Malone urges the consolidation of his federal habeas and civil rights actions. At the outset, we question what remains of Malone's section 1983 claims. Malone's section 1983 challenges are based on Missouri's alleged promise that he could complete his sentence in California before being returned to Missouri. We previously concluded that Missouri never made any such promise. See Malone v. Carnahan, Wilson, et al., No. 98-56905 (9th Cir. Dec. 9, 1998 order) ("Missouri never promised Malone that he could serve out his sentence in California."). Although Missouri's motion to dismiss Malone's section 1983 action has not yet been heard by the district court, it would appear that our December 9, 1998 order precludes Malone's section 1983 action in its entirety.
Even if some part of Malone's section 1983 action remains for decision, it would bear no relation to the current emergency motions now before us. Malone's most recent emergency motions in district court were identical. Each motion urges a stay of the Missouri execution in order to prevent Malone's challenges to his California convictions and his potential Johnson v. Mississippi claim4 from becoming moot. Finally, we conclude that the risk of confusion of the issues inherent in consolidation of the habeas and civil rights cases weighs against consolidation. We deny Malone's motion for consolidation.
Federal courts have authority to grant writs of habeas corpus "within their respective jurisdictions." 28 U.S.C. § 2241. The court issuing the writ must have personal jurisdiction over the custodian. See Braden v. 30th Judicial Circuit Court, 410 U.S. 484, 495, 93 S.Ct. 1123, 35 L.Ed.2d 443 (1973); Subias v. Meese, 835 F.2d 1288, 1289 (9th Cir.1987). Without such jurisdiction, the court has no authority to direct the actions of the restraining authority. See Subias, 835 F.2d at 1289.
Malone contends that the All Writs Act, 28 U.S.C. § 1651, and the Anti-Injunction Act, 28 U.S.C. § 2283, provide a jurisdictional basis for the issuance of a stay of execution. Neither act would support our exercise of jurisdiction over the prison officials in Missouri. Contrary to Malone's argument, the All Writs Act does not operate to confer jurisdiction and may only be invoked in aid of jurisdiction which already exists. See Westinghouse Elec. Corp. v. Newman & Holtzinger, 992 F.2d 932, 937 (9th Cir.1993) (citing Stafford v. Superior Court, 272 F.2d 407, 409 (9th Cir.1959)).
Malone insists that Mitchum v. Foster, 407 U.S. 225, 92 S.Ct. 2151, 32 L.Ed.2d 705 (1972), created an exception to the Anti-Injunction Act for habeas petitions. On this basis, he argues, we may exercise jurisdiction over the Missouri officials. The Anti-Injunction Act prohibits federal courts from staying proceedings in state courts except when necessary to aid the court's jurisdiction or to protect or effectuate a judgment of the court. While the Anti-Injunction Act may not bar a federal court from granting injunctive relief in a habeas case, the Act does not create jurisdiction in cases where the petitioner would otherwise be without recourse.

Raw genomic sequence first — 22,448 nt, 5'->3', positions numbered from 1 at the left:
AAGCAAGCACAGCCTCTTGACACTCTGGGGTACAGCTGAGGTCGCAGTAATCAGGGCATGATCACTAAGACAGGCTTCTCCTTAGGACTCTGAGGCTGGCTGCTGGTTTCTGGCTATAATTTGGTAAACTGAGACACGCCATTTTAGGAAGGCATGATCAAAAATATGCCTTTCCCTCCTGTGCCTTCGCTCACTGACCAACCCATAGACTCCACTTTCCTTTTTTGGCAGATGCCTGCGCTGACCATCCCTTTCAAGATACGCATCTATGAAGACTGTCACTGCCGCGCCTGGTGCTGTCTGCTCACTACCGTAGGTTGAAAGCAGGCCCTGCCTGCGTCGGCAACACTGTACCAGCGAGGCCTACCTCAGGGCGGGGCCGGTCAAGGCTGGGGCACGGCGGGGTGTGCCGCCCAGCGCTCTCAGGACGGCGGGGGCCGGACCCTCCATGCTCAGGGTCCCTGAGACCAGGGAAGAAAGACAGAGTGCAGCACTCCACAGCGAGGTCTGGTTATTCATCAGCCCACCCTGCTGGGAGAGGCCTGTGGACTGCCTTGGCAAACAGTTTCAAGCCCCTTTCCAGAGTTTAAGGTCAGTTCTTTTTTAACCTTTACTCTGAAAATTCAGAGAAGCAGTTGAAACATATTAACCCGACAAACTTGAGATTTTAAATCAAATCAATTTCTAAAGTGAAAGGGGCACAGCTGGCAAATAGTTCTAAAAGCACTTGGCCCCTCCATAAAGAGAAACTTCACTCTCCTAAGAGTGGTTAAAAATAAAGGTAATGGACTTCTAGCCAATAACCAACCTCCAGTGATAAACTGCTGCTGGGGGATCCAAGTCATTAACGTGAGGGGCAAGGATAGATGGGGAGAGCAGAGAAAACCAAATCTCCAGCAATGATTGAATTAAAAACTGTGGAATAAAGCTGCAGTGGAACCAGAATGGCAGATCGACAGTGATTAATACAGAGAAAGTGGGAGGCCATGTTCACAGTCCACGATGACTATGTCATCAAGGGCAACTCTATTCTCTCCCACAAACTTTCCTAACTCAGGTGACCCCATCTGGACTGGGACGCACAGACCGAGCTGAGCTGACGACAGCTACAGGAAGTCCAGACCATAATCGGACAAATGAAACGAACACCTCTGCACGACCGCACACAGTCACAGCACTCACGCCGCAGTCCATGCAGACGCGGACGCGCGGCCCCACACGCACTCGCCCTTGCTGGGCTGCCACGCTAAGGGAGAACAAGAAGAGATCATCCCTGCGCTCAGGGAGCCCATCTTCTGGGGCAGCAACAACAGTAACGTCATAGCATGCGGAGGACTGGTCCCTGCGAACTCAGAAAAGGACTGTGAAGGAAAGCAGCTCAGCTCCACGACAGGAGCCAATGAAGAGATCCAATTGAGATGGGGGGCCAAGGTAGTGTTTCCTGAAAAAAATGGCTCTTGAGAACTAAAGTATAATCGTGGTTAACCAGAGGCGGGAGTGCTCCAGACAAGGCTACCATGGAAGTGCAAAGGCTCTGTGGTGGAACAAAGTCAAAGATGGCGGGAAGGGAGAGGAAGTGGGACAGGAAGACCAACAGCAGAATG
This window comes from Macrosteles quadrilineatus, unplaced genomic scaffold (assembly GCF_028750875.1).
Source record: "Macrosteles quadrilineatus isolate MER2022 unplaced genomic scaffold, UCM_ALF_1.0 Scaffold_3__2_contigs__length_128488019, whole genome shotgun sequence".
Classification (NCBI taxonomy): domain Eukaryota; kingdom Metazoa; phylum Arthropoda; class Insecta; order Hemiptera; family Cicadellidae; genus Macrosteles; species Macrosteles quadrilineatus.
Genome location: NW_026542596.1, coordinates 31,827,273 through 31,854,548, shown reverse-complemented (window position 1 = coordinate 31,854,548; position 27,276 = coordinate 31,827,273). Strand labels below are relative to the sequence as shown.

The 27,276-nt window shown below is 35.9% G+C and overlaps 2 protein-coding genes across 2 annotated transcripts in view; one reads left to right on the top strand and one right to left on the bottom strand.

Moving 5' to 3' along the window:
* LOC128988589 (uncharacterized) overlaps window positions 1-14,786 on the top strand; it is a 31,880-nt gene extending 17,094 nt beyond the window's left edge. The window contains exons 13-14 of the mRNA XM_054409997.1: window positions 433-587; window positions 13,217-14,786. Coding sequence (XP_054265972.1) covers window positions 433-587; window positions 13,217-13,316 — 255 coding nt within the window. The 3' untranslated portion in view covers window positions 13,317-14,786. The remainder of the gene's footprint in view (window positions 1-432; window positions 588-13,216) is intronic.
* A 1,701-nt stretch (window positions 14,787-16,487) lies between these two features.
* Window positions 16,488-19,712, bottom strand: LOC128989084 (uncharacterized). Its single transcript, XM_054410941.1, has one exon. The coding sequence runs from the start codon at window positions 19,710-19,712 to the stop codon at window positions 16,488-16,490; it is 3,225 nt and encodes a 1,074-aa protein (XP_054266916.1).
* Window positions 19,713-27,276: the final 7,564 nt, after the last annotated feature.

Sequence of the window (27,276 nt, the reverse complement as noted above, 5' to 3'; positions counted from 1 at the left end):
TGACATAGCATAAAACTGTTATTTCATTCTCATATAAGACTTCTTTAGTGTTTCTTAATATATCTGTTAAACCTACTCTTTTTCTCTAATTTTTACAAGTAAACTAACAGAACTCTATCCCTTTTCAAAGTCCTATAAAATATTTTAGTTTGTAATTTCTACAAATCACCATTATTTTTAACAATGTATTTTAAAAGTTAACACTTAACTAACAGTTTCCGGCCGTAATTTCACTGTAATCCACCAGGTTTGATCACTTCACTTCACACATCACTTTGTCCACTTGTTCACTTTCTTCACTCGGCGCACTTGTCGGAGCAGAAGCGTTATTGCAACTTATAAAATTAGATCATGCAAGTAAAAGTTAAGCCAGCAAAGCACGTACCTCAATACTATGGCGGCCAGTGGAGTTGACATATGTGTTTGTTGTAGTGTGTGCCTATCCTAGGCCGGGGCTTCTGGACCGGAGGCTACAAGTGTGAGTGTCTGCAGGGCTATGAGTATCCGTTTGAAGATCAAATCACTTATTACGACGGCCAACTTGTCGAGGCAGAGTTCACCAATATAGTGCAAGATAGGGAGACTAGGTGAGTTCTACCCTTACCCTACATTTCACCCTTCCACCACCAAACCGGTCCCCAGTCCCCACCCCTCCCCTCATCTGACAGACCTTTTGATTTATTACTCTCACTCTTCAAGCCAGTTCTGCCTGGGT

Malone contends that Missouri consented to the district court's exercise of jurisdiction by virtue of its intervention in the California habeas case. Malone's argument fails to account for the limited purpose of Missouri's intervention. The governors of Missouri and California entered into an agreement providing for the immediate extradition of Malone to Missouri. However, the district court prohibited California from relinquishing petitioner without the court's approval. Missouri then moved to intervene "for the limited purpose of resolving Petitioner's custody status as it relates to the executive agreement and the [c]ourt's September 16, 1996 order." Points & Authorities In Support of Missouri's Motion to Intervene at 2, filed June 19, 1998, Malone v. Calderon, No. CV-96-04040-WJR (C.D.Cal.). Missouri intervened for a limited purpose and only after the district court prohibited Malone's transfer without the court's approval. We cannot exercise personal jurisdiction over the Missouri officials on the basis of Missouri's limited intervention in Malone's California habeas case.